As with so many other social and economic trends, each generation takes its parents’ behavior—consumption—as a norm and is ripe to be sold on an increasing amount. The changes from generation to generation are modest, when viewed on the overall scale, but the consumption habits and methods of my children would have shocked my grandparents into insensibility. The idea that their descendants would shape their lives to consume would horrify them; my own horror at the idea is likely a pale shadow of what theirs would have been. With the current generations, we have been pushed to exist purely as consumers, and pushed nearer the apparent limits of how much we can consume… yet we are always striving to acquire more, at any cost. It is blankly horrifying to consider where the cycle might go from here.
To put things less conventionally, we have become nothing more than economic engines, expending our days and our energy and our potential earning to buy to consume, always eyeing the next step up that will increase our earning-consuming ability. Few of us ever say ‘enough’ and stop the cycle; those who seem to have usually only changed targets. When they have the largest and most lavish house they can conceive of owning, they turn to filling it with the most expensive and luxurious contents. Growing weary of things, they turn to a sport or a hobby or travel, finding new ways to spend as much as they can earn. But the aim is always one more increase in earning ability or income, so that another step up in consumption can be achieved. The course may wander, but it is ever towards the same questionable goal.
We have become two-handed engines powering the cycle of consumption; sheep guided in the direction of maximum self-fueled acquisition; weary hamsters endlessly running in a wheel whose power benefits only a system aimed at extracting yet more spins from us. Everything in our lives is subjugated beneath this implanted drive to become maximum earner-spender-consumers—everything. When viewed from a suitable distances, what seem to be our free choices, made for personal, ethical and individual reasons, turn out to be guided acts turning us to the paths and positions most profitable to those who guide us.
There is no more naked expression of the drive to consume than the rise of the pastime called shopping. Except in ingrained compound phrases like “grocery shopping,” contemporary use of the term rarely means going to a store to buy planned and needed items. Shopping, as the term is usually understood, means, “I have a bunch of money and I am going to go find something to spend it on.” It is the drive to consume stripped of any last vestige of need or sensibility; it is the act of acquiring for acquisition’s sake.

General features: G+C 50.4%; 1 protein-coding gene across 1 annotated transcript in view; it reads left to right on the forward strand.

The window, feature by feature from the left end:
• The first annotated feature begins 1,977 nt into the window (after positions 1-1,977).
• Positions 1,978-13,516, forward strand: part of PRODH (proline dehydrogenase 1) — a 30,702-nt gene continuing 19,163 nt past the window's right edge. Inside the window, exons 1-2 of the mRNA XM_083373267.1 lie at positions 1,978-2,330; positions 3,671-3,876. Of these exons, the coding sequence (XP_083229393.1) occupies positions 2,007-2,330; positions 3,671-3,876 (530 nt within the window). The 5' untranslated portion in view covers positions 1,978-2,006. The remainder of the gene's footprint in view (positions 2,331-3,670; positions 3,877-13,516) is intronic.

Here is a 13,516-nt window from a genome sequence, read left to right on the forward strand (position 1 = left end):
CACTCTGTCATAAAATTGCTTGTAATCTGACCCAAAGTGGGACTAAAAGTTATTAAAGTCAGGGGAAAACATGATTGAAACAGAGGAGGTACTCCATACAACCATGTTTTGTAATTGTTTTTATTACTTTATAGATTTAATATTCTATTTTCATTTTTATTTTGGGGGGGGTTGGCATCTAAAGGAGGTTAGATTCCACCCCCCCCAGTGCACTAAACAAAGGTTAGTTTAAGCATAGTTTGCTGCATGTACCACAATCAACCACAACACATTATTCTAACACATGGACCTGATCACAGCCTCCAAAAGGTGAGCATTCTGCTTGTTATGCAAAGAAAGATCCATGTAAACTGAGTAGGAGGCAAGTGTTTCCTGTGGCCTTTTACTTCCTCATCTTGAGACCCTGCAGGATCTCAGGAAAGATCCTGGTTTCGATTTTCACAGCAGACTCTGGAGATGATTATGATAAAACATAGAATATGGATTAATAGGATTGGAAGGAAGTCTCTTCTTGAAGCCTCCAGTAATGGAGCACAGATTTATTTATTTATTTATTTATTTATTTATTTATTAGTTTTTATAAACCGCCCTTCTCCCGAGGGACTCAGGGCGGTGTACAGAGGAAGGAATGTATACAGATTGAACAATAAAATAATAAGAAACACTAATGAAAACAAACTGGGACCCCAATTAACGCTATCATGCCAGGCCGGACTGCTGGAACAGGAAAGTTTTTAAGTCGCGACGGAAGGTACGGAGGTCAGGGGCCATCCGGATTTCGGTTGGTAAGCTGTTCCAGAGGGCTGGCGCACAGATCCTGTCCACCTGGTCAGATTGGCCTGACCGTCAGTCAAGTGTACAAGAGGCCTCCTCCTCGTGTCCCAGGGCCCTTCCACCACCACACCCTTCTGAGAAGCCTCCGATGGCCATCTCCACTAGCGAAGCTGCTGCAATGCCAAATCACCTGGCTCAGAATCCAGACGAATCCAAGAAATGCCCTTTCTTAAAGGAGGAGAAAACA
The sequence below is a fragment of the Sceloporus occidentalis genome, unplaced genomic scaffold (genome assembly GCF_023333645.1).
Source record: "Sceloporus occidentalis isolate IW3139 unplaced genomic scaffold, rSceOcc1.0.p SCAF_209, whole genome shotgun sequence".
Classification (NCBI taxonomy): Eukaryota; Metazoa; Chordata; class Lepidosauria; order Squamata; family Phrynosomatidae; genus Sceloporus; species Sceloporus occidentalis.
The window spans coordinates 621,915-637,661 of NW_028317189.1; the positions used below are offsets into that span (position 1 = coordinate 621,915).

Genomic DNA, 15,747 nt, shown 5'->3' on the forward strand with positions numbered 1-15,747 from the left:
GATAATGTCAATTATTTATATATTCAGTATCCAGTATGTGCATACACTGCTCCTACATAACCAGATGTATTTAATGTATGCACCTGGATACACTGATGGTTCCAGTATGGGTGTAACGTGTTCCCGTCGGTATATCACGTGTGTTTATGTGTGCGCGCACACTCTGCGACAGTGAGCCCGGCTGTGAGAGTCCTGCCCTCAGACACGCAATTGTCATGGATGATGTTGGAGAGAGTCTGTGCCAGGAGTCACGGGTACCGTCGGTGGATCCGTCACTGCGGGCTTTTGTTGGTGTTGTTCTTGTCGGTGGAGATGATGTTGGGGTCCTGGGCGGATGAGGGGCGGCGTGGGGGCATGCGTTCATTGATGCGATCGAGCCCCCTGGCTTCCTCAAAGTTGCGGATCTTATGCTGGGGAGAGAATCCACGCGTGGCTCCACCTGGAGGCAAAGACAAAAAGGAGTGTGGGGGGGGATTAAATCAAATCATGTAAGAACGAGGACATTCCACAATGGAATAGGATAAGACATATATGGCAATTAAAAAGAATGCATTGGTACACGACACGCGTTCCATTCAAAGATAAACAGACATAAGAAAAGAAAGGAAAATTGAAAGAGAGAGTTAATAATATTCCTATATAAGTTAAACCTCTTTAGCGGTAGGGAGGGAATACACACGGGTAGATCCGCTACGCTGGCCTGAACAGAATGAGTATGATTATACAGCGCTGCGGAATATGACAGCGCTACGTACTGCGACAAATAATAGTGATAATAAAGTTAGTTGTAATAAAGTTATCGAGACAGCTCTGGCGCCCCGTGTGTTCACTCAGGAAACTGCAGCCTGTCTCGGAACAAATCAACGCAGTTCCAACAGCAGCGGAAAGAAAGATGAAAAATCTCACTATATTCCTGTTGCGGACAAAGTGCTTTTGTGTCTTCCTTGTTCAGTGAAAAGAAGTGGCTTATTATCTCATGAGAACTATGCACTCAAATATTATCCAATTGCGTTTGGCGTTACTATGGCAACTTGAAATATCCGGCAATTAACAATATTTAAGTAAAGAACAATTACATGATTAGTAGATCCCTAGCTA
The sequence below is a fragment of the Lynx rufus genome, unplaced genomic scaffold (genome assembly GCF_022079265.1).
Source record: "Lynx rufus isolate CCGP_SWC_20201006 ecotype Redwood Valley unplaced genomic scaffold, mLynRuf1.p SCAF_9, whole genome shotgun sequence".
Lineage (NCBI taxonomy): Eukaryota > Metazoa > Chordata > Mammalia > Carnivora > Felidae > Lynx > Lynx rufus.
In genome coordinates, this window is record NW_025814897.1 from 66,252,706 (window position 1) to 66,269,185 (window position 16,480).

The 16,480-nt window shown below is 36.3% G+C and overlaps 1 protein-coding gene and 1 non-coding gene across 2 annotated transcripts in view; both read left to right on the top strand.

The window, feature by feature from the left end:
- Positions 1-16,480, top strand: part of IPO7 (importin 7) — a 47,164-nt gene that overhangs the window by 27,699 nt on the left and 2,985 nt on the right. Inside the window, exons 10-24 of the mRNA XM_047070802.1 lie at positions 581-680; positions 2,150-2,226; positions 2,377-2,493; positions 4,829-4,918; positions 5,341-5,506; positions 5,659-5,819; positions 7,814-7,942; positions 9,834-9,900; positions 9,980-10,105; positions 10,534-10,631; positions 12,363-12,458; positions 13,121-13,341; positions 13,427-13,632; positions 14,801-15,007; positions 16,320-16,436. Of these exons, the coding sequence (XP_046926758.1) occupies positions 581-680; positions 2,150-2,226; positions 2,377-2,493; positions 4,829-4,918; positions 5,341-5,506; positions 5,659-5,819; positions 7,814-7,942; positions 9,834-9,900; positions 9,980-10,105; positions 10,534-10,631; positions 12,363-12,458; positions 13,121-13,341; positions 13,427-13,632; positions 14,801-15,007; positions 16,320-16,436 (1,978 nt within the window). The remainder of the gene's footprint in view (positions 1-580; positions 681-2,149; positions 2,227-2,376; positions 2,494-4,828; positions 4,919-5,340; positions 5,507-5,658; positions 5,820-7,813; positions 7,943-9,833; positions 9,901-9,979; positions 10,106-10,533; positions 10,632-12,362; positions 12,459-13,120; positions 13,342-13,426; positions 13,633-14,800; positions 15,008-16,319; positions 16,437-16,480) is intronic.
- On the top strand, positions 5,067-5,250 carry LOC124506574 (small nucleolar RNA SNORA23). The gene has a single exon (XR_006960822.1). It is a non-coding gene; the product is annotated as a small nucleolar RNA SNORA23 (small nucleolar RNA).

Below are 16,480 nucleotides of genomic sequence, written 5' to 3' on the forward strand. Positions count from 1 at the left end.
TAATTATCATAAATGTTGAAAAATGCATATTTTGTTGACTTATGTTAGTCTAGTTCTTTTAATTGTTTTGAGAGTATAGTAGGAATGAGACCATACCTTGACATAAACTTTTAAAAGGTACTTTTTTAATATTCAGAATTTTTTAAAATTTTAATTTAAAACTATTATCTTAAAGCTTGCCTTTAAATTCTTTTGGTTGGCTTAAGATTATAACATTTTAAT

Even shopping, which involves the consumer’s time and effort and focus, is being superseded by services ready to find something to spend your money on for you. Personal shoppers, elite store push-product programs and aberrations such as “subscription boxes” bring back the days when tradesmen and artisans brought their wares before the king, hoping to be lavishly rewarded for their presentations. Many rulers were bankrupted by such spending, which should have been a lasting lesson to us all.
Shopping, as a pastime, needs to be put on a social par with getting loudmouthed drunk at a funeral—or worse. It is a raw and deliberate form of consumption mania, a pinnacle symptom of the disease, and its sufferers deserve both immediate intervention and a lasting cure.
Unfortunately, the definition of “shopping” is often stripped of that first clause, “I have a bunch of money.” The replacement is usually a credit card or other debt, making that shopping the act of acquiring for acquisition’s sake using future earnings. It’s bad enough that there are millions undisciplined and misled enough to keep money from “burning a hole in their pockets”; it’s incomprehensible that so many fail to recognize the damage done by burning holes in their future.
The real damage from a consumption-driven lifestyle comes when the drive to acquire goes past an individual’s means and into spending borrowed from future means—debt. If nothing so far in the discussion of the cycle of consumerism has raised any particular anger in you, this may be the consideration that does. The endless urging to use debt to acquire is the basest level of consumer manipulation. It is different only in degree from the con man who encourages the mark to borrow money from friends and family to keep feeding the con game. Sellers are not content to squeeze an individual dry through fostered consumption; they want any liquid wealth he might absorb later, and they want it now.